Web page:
Continuing on with our Wakarusa 2012 review…
After a good nights sleep and cold beer for breakfast, I started off my friday with a trip down to George’s Majestic Backwoods stage to see Cordovas. This bands self-titled debut album is the brain child of Joe Firstman whom you may recognize from his solo work or his position as band leader on Last Call with Carson Daly. The set was reminiscent of listening to the Doobie Brothers covering songs by the Black Keys, with bright blues guitar setting the scene for soulful, identifiable lyrics. More and more began to fill the area in front of the tiny stage as the set went on, however at the first sign of rain, I was off to seek protection for my camera.
I found shelter in the photo pit of the main stage where MarchFourth Marching Band was starting. Horn solos and an energetic drum line accompanied stilted dancers and outrageous costumes as this marching band for the new age taught the crowd how to dance in the rain. The incredible costumes and infectious energy of everyone on stage made a new die-hard fan out of me and I was excited to see they had a second set scheduled for the following day.
Up next on the main stage was probably my favorite set of the festival, Soulive. Eric Krasno and musical brothers Al and Neal Evans are the kings of funk as far as I’m concerned. Incredible jazz drumming brought new life to ‘Elanor Rigby’ and Krasno’s magic fingers pushed raw emotional expression out through the speakers to an infectiously dancing crowd.
As the set change from Soulive into Lettuce began, I ran up to the Revival tent to catch the highly anticipated The Devil Makes Three. These guys have given birth to a new genre known as folk-punk, combining the high energy rebellious attitude of punk with the fast pickin’ fun of bluegrass/folk music. The tent was probably the most full I’d seen all weekend and I had to take a break from snapping photos to dance a little jig to my favorite song off the album of the same name, ‘Do Wrong Right’.
I finally made my way back to the main stage for Lettuce’s set (which was already in full swing) in which Al Evans of Soulive had switched out with Adam Dietch (Break Science) on drums and Krasno and Neal were joined by an all new backing section. The addition of instruments gave even more emphasis to the supergroup of jazz musicians and the set had even more energy than the Soulive set that had occurred just previous.
After Lettuce had finished, I made my way up to the revival tent for Blitzen Trapper but was quickly distracted by the costume parade which had begun nearby. Again, the talent and creativity of the festival patrons was made apparent as outrageous costumes like a Barrel of Monkeys, Papa Smurf, and some Na’avi accompanied a slew of other equally awesome get-ups around the festival grounds.
As a result of my distraction, I only caught a few songs of Blitzen Trapper, the most notable of which was ‘Saturday Nite’ off of their break out album Furr. After getting a few decent photos, I decided I needed more of Adam Dietch’s drum skills so I hurried off to the satellite stage for Break Science. I was surprised to see Nashville native Wick-It the Instigator still on stage laying down heavy dubstep tracks and pop remixes. I didn’t hesitate to get down and dirty with his bass-heavy tracks but I was certainly disappointed that I was being made to choose between one of my favorite artists on the Pretty Lights Music label Break Science and the headliner for the evening, The Avett Brothers. I eventually decided to make the trek back to the main venue for The Avett Brothers and I am definitely glad I did. This trio is capable of bringing so much life to stage with so little in the ways of production that I was completely blown away. It isn’t something I would have guessed having listened to their studio album, however for me this group has since been defined by their spectacular performance and their incredible stage presence.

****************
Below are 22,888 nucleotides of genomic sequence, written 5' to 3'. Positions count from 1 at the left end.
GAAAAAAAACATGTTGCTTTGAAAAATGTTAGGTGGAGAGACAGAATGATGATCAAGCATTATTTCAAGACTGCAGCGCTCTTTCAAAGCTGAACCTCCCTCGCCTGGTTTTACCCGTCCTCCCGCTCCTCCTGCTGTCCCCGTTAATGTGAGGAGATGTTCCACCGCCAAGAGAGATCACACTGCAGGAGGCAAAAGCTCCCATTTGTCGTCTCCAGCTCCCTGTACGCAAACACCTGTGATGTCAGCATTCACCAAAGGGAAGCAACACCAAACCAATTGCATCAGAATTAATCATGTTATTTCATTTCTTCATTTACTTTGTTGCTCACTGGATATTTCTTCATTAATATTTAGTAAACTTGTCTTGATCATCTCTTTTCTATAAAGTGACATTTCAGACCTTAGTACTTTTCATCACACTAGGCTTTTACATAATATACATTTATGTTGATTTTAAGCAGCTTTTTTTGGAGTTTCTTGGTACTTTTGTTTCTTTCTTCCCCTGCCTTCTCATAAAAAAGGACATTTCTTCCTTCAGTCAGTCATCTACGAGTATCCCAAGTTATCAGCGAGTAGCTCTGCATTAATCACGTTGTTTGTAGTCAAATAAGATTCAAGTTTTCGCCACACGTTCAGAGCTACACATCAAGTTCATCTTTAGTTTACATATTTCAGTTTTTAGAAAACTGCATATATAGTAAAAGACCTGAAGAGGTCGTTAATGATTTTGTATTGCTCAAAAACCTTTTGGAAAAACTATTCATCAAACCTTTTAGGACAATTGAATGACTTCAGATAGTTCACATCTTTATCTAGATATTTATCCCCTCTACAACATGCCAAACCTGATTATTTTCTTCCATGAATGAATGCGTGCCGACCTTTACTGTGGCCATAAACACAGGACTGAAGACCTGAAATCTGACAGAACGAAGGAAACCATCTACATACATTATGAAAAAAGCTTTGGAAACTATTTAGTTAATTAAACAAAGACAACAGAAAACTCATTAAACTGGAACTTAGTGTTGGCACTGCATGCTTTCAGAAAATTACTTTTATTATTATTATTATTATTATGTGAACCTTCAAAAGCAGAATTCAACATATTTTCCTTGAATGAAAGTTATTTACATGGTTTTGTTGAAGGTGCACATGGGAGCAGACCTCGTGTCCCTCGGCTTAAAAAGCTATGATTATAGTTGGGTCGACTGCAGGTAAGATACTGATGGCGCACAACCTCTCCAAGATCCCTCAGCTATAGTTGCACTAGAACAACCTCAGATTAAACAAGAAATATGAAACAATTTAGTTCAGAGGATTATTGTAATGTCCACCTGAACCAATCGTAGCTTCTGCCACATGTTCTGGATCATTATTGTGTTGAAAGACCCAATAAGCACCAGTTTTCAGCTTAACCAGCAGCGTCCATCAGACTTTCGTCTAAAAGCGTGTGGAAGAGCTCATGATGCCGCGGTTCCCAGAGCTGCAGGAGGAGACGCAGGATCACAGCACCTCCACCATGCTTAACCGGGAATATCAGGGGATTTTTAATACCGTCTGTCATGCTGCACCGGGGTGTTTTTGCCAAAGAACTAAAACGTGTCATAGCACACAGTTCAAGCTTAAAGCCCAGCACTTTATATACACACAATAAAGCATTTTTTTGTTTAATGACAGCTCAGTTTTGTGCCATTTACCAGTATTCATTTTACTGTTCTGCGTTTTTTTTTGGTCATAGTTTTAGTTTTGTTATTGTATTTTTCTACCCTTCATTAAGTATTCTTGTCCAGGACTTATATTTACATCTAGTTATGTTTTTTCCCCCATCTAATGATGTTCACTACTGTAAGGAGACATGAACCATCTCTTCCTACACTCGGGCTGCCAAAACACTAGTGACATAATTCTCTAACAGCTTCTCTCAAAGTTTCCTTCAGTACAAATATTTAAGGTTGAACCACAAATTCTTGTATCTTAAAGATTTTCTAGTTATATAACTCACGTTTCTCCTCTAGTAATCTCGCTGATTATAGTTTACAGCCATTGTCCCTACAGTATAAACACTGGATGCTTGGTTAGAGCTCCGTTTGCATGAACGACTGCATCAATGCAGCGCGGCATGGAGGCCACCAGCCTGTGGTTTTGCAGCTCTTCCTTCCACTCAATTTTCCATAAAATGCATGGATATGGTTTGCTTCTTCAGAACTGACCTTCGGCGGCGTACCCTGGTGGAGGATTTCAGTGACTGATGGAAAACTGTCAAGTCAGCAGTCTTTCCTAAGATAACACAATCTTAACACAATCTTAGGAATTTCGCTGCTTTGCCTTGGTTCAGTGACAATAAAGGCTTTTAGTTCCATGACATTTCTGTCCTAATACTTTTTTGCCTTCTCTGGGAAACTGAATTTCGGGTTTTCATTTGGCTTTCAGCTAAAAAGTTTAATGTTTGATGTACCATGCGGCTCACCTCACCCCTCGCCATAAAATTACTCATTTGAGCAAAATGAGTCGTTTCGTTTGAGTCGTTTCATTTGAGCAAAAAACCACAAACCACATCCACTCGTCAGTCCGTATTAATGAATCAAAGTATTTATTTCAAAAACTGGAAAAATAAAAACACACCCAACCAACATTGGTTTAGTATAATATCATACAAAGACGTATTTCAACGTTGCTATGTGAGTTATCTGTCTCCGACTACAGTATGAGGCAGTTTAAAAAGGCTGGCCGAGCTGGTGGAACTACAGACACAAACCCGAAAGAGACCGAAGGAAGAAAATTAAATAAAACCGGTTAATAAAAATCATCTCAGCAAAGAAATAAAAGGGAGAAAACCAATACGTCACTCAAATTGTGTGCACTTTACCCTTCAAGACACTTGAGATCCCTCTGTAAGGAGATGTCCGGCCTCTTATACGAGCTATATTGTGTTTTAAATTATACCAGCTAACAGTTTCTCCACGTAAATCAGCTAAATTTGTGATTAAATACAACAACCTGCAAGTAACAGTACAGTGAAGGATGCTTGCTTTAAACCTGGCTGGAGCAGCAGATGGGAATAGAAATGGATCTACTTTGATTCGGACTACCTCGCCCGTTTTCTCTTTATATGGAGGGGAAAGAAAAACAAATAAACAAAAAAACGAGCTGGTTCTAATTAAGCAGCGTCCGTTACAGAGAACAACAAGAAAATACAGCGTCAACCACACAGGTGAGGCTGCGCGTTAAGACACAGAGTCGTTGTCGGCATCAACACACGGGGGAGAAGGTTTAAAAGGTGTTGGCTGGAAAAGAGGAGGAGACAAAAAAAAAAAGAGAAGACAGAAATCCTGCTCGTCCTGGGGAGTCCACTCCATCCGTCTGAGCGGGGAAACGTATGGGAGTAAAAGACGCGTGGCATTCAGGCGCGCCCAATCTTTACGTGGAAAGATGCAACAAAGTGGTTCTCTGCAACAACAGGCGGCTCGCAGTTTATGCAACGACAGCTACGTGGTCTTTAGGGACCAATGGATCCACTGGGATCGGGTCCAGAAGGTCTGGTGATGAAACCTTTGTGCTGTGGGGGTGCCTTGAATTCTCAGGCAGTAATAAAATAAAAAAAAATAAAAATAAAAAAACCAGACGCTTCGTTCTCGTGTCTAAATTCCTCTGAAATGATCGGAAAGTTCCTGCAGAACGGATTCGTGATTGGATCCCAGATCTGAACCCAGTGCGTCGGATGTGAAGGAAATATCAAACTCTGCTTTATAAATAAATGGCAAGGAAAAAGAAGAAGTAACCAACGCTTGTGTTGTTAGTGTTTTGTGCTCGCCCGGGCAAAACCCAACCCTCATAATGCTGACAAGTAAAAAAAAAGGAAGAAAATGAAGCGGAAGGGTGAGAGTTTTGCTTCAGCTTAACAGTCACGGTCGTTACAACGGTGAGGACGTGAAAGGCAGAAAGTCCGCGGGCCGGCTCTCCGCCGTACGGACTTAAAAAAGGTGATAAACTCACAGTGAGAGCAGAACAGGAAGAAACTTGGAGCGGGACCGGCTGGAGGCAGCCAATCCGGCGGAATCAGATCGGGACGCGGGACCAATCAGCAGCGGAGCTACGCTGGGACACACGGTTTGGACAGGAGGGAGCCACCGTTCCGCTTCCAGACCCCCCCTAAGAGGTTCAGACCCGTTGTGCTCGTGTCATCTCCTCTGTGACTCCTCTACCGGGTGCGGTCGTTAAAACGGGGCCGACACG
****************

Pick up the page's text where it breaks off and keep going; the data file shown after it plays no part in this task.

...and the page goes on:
Afterwards, I started towards the Revival tent to see Umphrey’s Mcgee’s first set of the weekend but the dauntingly huge crowd encouraged me to check out something different. I walked slightly further to the Kum and Go Outpost tent to see the Israeli Dance Band Balkan Beat Box. I was hesitant to get right into the music at first but a great response from the crowd warmed me up to the groups eclectic foreign sound. Not quite rap, not quite electronica, and not quite funk, this group has a vibe that is for sure unique and I was again glad to see them with another set on the Main stage on the following day.
The late night started up with mash-up master and party king Girl Talk. Though I can’t say I have the utmost respect for what Girl Talk does in the music industry, I will say that he throws one heckuva shindig. Massive stage production and eager fans recreated the biggest house party you’ve ever seen on stage as familiar beats and recitable raps hit you’re ears with rapid fire. I know I may never be one to buy a ticket to see Girl Talk do his thing in any small venue but for a late night festival set, it was not a bad way to keep the party going.
Up next seemed to be a veritable barrage of lasers as both Ghostland Observatory and MiMOSA offered up incredible productions in the back tents. Ghostland’s lead singer and guitarist Aaron Behrens hooted and hollered through miles of reverb as he strutted goofy dances and rock star attitude up and down the stage.
MIMOSA showed off his flashy new lasers and chilled out bass lines against heavy drums, keeping the late night crowd on their feet. I wanted so badly to stay for NObody Beats the Drum’s 4:15am set as well as Michael Menert’s 5:00am set however I couldn’t stay standing for another minute and made my way back to camp.